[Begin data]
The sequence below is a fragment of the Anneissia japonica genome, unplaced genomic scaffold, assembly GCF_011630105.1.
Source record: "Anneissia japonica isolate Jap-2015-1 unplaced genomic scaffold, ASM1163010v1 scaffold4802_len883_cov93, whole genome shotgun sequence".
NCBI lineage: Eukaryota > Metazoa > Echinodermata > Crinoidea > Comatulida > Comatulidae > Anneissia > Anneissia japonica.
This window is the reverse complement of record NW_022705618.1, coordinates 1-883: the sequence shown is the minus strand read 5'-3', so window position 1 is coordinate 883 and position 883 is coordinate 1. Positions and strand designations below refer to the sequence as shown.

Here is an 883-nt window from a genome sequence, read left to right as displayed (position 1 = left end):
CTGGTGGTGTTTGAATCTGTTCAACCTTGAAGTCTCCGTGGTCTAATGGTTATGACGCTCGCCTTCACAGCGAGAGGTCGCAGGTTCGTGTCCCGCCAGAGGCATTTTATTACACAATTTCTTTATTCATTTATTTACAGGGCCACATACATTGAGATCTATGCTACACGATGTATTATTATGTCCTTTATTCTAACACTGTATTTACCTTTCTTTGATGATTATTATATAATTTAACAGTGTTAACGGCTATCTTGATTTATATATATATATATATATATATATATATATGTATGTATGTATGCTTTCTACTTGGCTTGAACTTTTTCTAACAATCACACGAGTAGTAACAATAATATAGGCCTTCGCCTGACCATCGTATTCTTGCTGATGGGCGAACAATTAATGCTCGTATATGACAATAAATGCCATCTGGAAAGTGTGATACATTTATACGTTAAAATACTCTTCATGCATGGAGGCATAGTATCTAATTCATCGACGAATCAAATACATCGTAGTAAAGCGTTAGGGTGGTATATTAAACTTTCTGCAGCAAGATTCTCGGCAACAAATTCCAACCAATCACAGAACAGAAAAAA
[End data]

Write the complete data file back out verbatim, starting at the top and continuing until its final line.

The sequence below is a fragment of the Anneissia japonica genome, unplaced genomic scaffold, assembly GCF_011630105.1.
Source record: "Anneissia japonica isolate Jap-2015-1 unplaced genomic scaffold, ASM1163010v1 scaffold4802_len883_cov93, whole genome shotgun sequence".
NCBI lineage: Eukaryota > Metazoa > Echinodermata > Crinoidea > Comatulida > Comatulidae > Anneissia > Anneissia japonica.
This window is the reverse complement of record NW_022705618.1, coordinates 1-883: the sequence shown is the minus strand read 5'-3', so window position 1 is coordinate 883 and position 883 is coordinate 1. Positions and strand designations below refer to the sequence as shown.

Here is an 883-nt window from a genome sequence, read left to right as displayed (position 1 = left end):
CTGGTGGTGTTTGAATCTGTTCAACCTTGAAGTCTCCGTGGTCTAATGGTTATGACGCTCGCCTTCACAGCGAGAGGTCGCAGGTTCGTGTCCCGCCAGAGGCATTTTATTACACAATTTCTTTATTCATTTATTTACAGGGCCACATACATTGAGATCTATGCTACACGATGTATTATTATGTCCTTTATTCTAACACTGTATTTACCTTTCTTTGATGATTATTATATAATTTAACAGTGTTAACGGCTATCTTGATTTATATATATATATATATATATATATATATATGTATGTATGTATGCTTTCTACTTGGCTTGAACTTTTTCTAACAATCACACGAGTAGTAACAATAATATAGGCCTTCGCCTGACCATCGTATTCTTGCTGATGGGCGAACAATTAATGCTCGTATATGACAATAAATGCCATCTGGAAAGTGTGATACATTTATACGTTAAAATACTCTTCATGCATGGAGGCATAGTATCTAATTCATCGACGAATCAAATACATCGTAGTAAAGCGTTAGGGTGGTATATTAAACTTTCTGCAGCAAGATTCTCGGCAACAAATTCCAACCAATCACAGAACAGAAAAAA